Ewald, Paul Peter (1888–1985), mathematical physicist, was born 23 January 1888 in Berlin, Germany, the only child of Paul Ewald, historian, from a wealthy academic family, and Clara Ewald (née Philippson), artist. His father died of appendicitis three months before he was born, and his mother, who was unconventional in many ways, gave him a rather bohemian upbringing. Educated at first in France, then later in Berlin, he entered the Victoria gymnasium in Potsdam (1900), where he was interested in mathematics, physics, and chemistry. The development of his subsequent career was deeply influenced by reading Leo Königsberger's biography of the German physicist Hermann von Helmholtz (1821–94). This led him to a lifelong interest in the problem of using the properties of light to find the ultimate atomic structure of matter.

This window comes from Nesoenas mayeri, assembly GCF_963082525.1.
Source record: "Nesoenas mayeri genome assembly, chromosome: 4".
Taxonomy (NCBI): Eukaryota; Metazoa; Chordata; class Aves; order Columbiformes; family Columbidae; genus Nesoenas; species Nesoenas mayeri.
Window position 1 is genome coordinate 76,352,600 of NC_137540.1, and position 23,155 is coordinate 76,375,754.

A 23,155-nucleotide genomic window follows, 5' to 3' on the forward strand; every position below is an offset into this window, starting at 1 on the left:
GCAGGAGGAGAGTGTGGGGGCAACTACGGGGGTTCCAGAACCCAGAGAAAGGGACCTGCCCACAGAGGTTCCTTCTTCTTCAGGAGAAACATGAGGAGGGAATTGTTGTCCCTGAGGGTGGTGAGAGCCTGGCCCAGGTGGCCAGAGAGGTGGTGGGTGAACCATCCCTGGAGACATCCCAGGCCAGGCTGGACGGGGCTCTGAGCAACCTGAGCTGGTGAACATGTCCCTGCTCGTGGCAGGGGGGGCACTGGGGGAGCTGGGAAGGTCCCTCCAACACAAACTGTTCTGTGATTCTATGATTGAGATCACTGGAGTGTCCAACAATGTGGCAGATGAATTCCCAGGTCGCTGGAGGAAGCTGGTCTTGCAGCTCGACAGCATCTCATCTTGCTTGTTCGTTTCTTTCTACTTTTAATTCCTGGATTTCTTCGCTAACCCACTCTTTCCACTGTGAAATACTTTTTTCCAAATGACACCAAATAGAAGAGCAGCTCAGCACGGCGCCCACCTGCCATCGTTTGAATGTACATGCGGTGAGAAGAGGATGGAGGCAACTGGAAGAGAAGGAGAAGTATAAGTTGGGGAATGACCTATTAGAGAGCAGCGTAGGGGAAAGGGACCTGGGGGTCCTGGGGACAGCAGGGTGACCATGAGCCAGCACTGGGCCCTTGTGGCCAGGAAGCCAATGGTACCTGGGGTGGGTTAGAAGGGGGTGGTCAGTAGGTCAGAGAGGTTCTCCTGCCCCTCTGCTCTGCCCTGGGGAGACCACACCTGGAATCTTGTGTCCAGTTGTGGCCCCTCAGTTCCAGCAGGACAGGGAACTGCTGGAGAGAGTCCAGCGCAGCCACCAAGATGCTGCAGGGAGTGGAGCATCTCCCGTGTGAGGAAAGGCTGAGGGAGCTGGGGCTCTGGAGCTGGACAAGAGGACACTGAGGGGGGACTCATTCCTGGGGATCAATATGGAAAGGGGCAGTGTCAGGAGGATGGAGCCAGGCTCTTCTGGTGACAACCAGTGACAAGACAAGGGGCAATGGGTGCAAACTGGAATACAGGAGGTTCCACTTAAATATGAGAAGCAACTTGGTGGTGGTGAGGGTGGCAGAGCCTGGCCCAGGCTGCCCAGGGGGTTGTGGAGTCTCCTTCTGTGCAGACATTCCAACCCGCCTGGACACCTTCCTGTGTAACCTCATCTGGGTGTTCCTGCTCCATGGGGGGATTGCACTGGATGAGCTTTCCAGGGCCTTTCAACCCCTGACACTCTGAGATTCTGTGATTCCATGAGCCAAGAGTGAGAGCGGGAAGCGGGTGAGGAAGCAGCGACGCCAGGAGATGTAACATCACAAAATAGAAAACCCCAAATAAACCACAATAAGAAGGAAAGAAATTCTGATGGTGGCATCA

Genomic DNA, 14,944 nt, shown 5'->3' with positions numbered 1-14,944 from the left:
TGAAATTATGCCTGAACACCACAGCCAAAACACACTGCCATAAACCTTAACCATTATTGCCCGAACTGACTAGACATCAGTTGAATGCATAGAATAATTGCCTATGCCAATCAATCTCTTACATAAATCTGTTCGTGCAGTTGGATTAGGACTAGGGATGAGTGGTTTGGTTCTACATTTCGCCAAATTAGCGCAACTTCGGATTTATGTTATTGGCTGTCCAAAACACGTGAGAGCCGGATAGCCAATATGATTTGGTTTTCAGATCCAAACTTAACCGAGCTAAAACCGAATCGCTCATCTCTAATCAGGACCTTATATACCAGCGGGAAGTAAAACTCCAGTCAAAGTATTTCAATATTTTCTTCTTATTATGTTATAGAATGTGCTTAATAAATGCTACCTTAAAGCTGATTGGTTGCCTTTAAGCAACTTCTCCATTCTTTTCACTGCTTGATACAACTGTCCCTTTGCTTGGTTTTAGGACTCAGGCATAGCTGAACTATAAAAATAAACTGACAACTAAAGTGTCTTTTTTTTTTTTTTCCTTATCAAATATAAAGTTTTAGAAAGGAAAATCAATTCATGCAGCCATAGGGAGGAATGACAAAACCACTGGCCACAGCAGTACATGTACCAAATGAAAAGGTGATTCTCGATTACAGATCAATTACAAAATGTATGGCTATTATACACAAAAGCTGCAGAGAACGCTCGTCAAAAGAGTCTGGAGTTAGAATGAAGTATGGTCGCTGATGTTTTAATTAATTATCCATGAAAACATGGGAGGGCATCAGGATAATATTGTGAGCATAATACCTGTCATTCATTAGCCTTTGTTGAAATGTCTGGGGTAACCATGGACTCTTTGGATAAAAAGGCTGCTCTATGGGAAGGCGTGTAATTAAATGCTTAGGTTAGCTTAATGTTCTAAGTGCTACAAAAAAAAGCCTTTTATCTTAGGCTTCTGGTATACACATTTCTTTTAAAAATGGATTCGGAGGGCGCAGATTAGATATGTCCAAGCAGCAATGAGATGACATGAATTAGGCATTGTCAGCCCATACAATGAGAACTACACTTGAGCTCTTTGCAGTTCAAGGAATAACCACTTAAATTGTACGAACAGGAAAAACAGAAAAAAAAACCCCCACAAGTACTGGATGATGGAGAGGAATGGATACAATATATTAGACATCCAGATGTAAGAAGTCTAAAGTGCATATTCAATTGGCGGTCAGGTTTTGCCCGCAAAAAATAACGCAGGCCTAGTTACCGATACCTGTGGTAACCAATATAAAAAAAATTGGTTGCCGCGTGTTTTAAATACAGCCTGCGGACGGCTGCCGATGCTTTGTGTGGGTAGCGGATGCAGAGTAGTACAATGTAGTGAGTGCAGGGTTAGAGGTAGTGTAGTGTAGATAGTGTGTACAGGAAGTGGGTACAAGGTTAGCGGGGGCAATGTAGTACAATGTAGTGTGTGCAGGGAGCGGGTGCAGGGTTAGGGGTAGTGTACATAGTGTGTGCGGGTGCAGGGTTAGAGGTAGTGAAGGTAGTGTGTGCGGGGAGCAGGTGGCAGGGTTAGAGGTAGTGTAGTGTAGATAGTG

He entered Caius College, Cambridge (1905), and studied chemistry, physics, and mathematics. But despite enjoying the social life, he disliked the subjects he had chosen and moved to the University of Göttingen (1906), where he took a course in mathematics by David Hilbert, and decided to make mathematics his main subject. He moved again to the University of Munich (1907), initially drawn to a particular branch of mathematical analysis (epsilontics), where a leading exponent of this new algebraic mathematical method was based. However, after attending a series of lectures on hydrodynamics by Arnold Sommerfeld, he was deeply impressed by the relationship between mathematics and physical phenomena, and devoted his future work to this area. Under Sommerfeld he studied for a Ph.D. (1912). His thesis, which examined the propagation of light of any wavelength in crystals, led to the dynamic theory of X-ray propagation, for which he became internationally famous.